Cancer Research UK today (Thursday) launches a new Centre which will accelerate the pace of research in Glasgow and see the city become a world leader in the development of new treatments tailored for individual cancer patients.
The new Glasgow Centre – the Cancer Research UK West of Scotland Cancer Centre – is Scotland’s final link in a unique chain of Cancer Research UK centres that are being launched across the UK, and will help set the pace for national and international progress in cancer research.
Collaboration is key to the success of the Centre which will enable researchers who are not usually able to work together to exchange ideas and information more easily. The Centre will build collaborations to translate research into new ways to detect and treat cancer.
The new Centre will also help provide people in the West of Scotland with cutting-edge cancer treatment in state-of-the-art facilities, as well as help train the next generation of leaders in cancer research and cancer care.
The University of Glasgow’s Professor Karen Vousden, director of the Beatson Institute for Cancer Research, said: “This is a very exciting development for cancer research in Scotland. The new Centre will help us bring together a variety of researchers and clinicians to collaborate and work together to improve the lives of cancer patients across Scotland. By building closer links between scientists and doctors we want to increase the pace of research leading to improved treatments for people with cancer.”
The Centre will draw together world class laboratory research and medical expertise from the University of Glasgow, the University of Strathclyde and NHS Greater Glasgow and Clyde to provide the best possible results for cancer patients nationwide. The Centre will help bring together researchers at the Beatson West of Scotland Cancer Centre, the Beatson Institute for Cancer Research and the Cancer Research UK Formulation Unit.
Gary Nellies, 47 from Glasgow, was first diagnosed with bowel cancer in 2004. Gary said: “My surgeon told me that when she was operating on my bowel she noticed cysts on my liver. I had to recover from that surgery before I could do anything else. Ten weeks after my first operation I was back in and they removed a section of my liver.
“Shortly after my second operation my doctors noticed spots on my lungs and I was confirmed as having secondary tumours in my lungs. This was hard for me to take but I decided to do absolutely anything I could to deal with the situation.
“I have been able to take part in five different clinical trials since I was diagnosed. They give me the chance to try some potentially really exciting new treatments while also helping to increase our understanding of the disease. Four years ago I was told I may only have two years to live, so right now everything is a bonus and I’m so grateful for all the care and attention I’m getting.”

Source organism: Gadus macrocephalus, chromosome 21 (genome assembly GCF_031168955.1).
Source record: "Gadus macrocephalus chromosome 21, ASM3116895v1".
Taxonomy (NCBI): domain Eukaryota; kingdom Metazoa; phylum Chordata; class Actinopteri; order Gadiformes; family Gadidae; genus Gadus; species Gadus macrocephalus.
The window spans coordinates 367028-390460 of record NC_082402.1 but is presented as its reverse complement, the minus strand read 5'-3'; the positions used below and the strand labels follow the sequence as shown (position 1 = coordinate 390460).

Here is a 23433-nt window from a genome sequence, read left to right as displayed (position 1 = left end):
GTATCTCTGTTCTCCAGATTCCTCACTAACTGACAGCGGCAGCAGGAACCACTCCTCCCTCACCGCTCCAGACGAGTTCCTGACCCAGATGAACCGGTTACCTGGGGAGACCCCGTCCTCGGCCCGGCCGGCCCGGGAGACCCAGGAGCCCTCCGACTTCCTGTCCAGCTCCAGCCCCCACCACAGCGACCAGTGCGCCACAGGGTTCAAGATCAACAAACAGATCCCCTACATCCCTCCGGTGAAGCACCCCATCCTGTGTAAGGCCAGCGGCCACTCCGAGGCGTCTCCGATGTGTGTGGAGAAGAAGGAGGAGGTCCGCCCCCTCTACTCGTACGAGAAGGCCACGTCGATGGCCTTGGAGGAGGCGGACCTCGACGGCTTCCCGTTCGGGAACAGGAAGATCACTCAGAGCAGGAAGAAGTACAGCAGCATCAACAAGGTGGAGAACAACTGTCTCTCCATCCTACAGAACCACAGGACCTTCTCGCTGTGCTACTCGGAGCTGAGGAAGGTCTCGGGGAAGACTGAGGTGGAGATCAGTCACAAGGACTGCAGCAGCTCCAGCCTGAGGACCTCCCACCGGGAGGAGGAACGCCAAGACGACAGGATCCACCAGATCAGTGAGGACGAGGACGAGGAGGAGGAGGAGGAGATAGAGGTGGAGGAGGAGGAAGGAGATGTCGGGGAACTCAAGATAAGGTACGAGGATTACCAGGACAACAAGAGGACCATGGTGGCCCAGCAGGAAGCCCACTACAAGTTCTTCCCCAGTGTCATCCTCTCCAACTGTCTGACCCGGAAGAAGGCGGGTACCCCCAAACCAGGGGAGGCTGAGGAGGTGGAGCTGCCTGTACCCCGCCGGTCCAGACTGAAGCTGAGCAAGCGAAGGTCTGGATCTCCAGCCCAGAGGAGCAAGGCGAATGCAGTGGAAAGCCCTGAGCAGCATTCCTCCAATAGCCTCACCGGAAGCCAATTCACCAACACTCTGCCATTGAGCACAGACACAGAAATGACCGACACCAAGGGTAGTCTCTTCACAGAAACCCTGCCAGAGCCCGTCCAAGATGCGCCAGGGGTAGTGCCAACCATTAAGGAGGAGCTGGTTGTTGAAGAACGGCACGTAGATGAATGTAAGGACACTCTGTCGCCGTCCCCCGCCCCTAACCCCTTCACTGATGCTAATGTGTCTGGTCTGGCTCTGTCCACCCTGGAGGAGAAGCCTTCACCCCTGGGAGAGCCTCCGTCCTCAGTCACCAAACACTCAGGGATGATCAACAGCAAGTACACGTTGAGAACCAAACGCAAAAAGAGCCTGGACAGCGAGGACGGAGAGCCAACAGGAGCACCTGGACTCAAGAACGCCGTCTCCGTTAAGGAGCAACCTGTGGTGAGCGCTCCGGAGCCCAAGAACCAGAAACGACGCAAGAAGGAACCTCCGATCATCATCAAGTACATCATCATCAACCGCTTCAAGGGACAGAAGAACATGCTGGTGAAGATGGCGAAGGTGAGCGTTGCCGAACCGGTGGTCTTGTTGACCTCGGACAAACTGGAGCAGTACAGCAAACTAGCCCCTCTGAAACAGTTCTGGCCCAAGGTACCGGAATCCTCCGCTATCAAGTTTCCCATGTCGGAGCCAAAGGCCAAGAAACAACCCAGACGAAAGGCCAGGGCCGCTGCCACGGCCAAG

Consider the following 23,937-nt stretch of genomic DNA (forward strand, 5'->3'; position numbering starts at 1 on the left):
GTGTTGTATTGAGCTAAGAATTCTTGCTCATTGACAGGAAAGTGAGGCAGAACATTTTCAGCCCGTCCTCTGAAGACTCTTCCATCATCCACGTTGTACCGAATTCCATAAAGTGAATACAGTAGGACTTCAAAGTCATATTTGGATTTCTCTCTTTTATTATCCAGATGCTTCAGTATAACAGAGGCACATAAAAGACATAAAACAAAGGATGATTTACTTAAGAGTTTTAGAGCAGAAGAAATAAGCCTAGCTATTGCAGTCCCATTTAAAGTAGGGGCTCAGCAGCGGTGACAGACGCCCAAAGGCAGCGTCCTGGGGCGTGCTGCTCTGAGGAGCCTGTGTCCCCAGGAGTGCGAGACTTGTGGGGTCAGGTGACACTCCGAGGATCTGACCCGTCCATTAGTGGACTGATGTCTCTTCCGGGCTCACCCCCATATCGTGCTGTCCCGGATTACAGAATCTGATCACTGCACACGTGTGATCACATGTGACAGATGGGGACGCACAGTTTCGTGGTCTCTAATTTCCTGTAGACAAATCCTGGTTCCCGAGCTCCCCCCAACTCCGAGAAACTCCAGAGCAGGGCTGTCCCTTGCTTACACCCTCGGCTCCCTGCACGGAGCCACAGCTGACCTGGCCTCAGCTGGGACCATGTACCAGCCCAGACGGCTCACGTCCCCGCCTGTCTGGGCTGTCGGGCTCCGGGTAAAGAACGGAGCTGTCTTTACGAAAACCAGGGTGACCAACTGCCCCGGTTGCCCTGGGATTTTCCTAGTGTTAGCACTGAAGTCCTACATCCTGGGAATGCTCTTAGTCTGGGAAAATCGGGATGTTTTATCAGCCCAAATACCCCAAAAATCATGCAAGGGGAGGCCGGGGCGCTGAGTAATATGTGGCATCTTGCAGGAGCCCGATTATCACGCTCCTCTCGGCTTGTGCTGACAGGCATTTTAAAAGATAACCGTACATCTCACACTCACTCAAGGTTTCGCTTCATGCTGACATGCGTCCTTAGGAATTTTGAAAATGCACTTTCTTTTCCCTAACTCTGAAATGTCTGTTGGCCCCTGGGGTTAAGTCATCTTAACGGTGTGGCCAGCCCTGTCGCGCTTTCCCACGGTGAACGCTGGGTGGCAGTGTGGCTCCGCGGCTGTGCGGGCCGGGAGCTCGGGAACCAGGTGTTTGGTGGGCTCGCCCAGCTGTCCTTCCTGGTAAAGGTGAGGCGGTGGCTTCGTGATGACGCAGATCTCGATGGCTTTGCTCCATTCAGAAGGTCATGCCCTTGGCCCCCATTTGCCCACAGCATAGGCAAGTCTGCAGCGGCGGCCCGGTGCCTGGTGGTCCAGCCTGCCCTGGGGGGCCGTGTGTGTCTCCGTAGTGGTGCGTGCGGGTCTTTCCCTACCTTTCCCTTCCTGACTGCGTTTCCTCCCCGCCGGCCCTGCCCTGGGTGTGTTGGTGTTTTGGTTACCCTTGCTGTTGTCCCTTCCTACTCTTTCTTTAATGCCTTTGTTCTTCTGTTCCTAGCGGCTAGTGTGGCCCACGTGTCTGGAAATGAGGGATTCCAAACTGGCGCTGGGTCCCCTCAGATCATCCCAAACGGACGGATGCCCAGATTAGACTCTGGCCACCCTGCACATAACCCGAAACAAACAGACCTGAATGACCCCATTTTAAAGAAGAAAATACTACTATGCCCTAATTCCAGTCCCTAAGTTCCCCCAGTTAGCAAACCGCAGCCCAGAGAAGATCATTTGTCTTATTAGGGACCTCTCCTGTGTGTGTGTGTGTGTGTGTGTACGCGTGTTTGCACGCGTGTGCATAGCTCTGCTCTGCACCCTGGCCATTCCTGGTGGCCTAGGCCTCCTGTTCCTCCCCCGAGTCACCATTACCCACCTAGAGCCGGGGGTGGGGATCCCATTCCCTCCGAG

Gary said: “Cancer research is so important. It is really great news that Glasgow, where I am treated, is becoming a Cancer Research UK Centre. I’m so thankful for the incredible skills of everyone who is helping me through my cancer experience.”
The Centre will build on Glasgow’s world class research in the areas of drug discovery and how cancer spreads around the body. The focus will be on research into bowel cancer and chronic myeloid leukaemia, working to make new discoveries in basic cell biology then helping to translate those into new treatments.
Professor Gavin Halbert, director of the Cancer Research UK Formulation Unit at the University of Strathclyde, said: “The Centre is a tremendous initiative that will galvanise the city’s world-leading status as a centre for the development of new cancer treatments, spanning the entire process from biology, to chemistry, pharmacy, oncology and, ultimately, the patient.”
Cancer Research UK already supports research in Glasgow. The grant to fund the new Centre is around £1million in the first year, bringing the charity’s total funding to more than £20 million a year in the city.
The vast majority of all of Scotland’s clinical trials in cancer are run in Glasgow, through the Clinical Trials Unit at the Beatson West of Scotland Cancer Centre.
Harpal Kumar, chief executive of Cancer Research UK, said: “Huge progress has been made in beating cancer since the charity was formed and we’re determined to save more lives. Funding these centres of excellence is one of the charity’s priorities and will enable us to work towards the goals we have set to improve the treatment and survival of cancer patients. But we continue to welcome the generous donations we receive from the public to ensure we can build on what we have started today.”
For more information contact the Cancer Research UK press office on 020 3469 8300 or, out of hours, on 07050 264 059.
Latest figures show that around 27,000 cancer cases are diagnosed in Scotland each year.
More than 15,000 people die from cancer in Scotland every year.
Cancer Research UK Centres aim to establish a nationwide network of excellence that will provide the best possible outcomes for patients by linking research activity with patient care and public engagement. Each Centre will focus on specific areas of research and aim to raise standards of care and forge links with local communities.